Kentucky House Passes Sports Betting Legalization Bill
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Sports betting’s future in Kentucky took a major step forward Friday, as the House of Representatives passed a bill to legalize the industry.
The Kentucky House voted 58-30 on Friday to pass HB 606, which would legalize in-person and online sports betting. It’s now headed to the Senate for a final vote before the governor considers what could be Kentucky’s last chance to legalize before 2024.
The bill gives up to seven licenses for horse tracks and casinos, taxing in-person revenue at 9.75% and online at 14.25%. It would send a bulk of an estimated $22.5 million to the state’s pension fund, with a smaller amount directed toward problem gambling.
Several Republican lawmakers spoke in opposition of the bill, citing concerns over filling state coffers with profit from bets their constituents lose.
Rep. Alan Gentry (D) pushed back on that, underscoring the revenue sports betting would direct toward treating gambling addiction.
“People who enjoy wagering already do it,” Gentry said. “Right now, we get no funding form this activity to provide tax dollars to help people with these addiction problems.”
Prior to the full vote, lawmakers voted unanimously on an amendment that corrects a language error in tax sourcing for online revenue.
Rep. Daniel Elliott (R), who voted against the bill, said he’d rather let the people of Kentucky decide, by legalizing through a constitutional amendment that puts sports betting to the ballot, instead of a “piecemeal” legislative process.
Most Important Issue to Kentucky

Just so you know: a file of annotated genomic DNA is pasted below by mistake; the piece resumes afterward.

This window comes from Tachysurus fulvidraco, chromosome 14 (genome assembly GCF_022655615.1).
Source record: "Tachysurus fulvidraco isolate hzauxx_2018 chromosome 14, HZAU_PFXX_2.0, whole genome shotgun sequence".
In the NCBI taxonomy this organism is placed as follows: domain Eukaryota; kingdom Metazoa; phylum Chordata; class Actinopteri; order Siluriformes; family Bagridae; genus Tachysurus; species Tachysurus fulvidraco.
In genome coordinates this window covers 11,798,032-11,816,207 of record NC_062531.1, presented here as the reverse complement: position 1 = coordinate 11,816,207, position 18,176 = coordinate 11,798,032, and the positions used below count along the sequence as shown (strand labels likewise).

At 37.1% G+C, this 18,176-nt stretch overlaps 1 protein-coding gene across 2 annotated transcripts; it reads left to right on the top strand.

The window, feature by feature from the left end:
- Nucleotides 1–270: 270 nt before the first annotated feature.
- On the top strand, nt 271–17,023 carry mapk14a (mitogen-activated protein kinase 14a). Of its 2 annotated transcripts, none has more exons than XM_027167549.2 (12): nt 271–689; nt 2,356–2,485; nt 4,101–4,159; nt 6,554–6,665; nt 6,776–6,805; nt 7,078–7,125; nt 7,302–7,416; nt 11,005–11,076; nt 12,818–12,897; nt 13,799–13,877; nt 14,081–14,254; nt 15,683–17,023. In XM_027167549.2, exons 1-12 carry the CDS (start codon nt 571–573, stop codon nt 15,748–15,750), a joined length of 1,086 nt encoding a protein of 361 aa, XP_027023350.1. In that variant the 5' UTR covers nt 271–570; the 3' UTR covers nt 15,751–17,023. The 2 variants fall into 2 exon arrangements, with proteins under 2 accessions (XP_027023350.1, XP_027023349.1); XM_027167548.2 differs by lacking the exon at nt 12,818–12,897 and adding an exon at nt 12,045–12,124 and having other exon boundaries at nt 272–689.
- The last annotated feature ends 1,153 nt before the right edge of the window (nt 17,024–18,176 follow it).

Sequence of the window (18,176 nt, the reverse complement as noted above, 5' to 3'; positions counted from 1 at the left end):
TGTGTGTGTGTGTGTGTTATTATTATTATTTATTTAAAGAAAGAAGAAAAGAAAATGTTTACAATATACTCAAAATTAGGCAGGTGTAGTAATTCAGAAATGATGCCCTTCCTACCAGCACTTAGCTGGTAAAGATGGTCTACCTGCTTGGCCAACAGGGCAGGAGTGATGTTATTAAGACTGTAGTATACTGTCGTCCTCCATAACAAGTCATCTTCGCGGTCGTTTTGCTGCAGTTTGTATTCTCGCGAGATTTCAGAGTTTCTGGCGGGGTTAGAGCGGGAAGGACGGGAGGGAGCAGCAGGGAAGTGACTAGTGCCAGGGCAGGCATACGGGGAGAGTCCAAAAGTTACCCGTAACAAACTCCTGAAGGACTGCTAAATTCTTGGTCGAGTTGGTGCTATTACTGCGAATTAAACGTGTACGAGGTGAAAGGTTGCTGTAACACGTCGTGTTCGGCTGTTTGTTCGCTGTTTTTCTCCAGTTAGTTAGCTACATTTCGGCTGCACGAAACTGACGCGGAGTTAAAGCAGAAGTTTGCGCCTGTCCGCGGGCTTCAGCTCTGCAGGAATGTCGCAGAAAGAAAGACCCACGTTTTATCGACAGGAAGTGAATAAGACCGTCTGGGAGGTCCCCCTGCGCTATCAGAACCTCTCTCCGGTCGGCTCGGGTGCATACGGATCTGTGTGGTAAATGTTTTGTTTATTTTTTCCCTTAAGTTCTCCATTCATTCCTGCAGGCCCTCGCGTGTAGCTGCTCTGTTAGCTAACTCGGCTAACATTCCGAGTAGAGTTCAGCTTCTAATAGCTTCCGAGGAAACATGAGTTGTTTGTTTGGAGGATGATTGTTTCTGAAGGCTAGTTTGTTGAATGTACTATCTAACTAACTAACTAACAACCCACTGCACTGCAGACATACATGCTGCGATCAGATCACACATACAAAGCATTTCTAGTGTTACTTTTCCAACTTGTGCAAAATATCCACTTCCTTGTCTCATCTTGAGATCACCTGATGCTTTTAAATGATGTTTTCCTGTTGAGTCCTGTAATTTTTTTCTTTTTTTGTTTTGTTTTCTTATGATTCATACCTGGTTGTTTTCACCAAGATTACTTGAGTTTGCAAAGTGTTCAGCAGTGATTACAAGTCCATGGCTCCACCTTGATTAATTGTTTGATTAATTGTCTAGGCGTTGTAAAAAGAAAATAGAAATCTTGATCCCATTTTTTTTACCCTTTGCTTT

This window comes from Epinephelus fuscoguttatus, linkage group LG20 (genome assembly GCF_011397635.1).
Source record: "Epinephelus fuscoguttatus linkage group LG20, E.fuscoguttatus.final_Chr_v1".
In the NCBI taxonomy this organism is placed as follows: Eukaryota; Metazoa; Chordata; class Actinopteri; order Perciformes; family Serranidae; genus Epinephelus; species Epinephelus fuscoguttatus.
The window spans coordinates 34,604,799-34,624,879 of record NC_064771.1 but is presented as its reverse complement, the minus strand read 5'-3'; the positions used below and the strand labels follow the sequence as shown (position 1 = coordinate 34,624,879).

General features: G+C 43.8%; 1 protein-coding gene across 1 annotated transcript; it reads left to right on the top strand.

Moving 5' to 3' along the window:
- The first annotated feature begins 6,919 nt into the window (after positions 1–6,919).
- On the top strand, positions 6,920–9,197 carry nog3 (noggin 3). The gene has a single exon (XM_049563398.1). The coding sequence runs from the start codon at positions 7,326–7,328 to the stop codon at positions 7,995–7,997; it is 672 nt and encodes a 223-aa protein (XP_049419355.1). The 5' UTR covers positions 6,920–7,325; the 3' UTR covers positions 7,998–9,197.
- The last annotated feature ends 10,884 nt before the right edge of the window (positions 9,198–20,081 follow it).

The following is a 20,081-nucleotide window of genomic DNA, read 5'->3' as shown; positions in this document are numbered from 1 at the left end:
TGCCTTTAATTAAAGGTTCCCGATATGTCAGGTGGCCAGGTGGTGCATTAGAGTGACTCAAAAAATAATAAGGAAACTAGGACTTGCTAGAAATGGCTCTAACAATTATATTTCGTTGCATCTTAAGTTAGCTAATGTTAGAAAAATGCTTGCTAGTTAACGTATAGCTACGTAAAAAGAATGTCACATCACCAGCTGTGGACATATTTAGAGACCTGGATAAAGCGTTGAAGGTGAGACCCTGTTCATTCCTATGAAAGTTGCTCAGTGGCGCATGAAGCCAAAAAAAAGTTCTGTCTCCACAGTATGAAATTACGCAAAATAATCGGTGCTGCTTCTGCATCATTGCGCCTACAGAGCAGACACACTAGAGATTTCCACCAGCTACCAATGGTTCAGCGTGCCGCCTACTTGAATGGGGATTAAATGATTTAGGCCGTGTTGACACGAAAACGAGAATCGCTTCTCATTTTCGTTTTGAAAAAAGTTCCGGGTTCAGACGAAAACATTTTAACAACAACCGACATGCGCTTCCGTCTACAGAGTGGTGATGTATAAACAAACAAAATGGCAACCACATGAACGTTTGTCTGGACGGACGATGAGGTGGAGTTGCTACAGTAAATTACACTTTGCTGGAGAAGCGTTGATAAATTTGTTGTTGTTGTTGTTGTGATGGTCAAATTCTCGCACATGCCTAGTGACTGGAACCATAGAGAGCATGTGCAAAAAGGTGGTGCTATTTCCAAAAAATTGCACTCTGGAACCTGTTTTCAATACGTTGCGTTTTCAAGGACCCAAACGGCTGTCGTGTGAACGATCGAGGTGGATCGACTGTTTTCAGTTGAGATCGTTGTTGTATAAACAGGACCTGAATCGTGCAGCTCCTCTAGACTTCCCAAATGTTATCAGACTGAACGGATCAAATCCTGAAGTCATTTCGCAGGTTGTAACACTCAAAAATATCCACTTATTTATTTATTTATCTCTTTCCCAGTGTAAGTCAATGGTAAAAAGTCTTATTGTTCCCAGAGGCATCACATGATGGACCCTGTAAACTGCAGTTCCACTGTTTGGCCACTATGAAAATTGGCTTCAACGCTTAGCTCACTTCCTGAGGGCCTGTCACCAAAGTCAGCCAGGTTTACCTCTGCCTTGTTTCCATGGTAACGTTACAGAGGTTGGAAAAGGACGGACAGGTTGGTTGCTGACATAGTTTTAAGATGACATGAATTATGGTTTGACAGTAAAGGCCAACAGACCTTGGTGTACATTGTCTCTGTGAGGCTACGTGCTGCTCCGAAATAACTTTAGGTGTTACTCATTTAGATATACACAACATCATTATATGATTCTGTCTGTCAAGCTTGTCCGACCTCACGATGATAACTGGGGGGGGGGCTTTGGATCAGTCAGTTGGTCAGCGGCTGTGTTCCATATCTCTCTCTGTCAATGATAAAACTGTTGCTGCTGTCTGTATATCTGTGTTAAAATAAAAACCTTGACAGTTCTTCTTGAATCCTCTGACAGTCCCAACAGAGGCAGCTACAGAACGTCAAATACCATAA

According to three Democrats, a ballot initiative would likely pass, as sports betting is the most important issue to their constituents.
“There is not a single bipartisan issue that I’ve got more emails about from district urging to support,” said Rep. Tina Bojanowski (D), who added that she’s often asked at social events when Kentucky will legalize.
“This is without a shadow of a doubt the issue I’ve gotten the most messages from constituents about in overwhelming support,” said Cherlynn Stevenson (D).
Many states have gone this route, like Colorado and Louisiana. But such a pivot at this point likely delays any hope of sports betting for at least another year or even longer, as there’s just nine days left in Kentucky’s regular session.
Now or 2024?
If the bill fails, Kentucky might not get legal sports betting until at least 2024, as legislative sessions are even shorter in odd-numbered years (30 days vs. 60). They also require three-fifths majority for passage.
The bill could move quickly in the Senate, where a similar sports betting bill is already pending.
Gov. Andy Beshear (D) would likely sign it, too, as he’s supported previous efforts to legalize.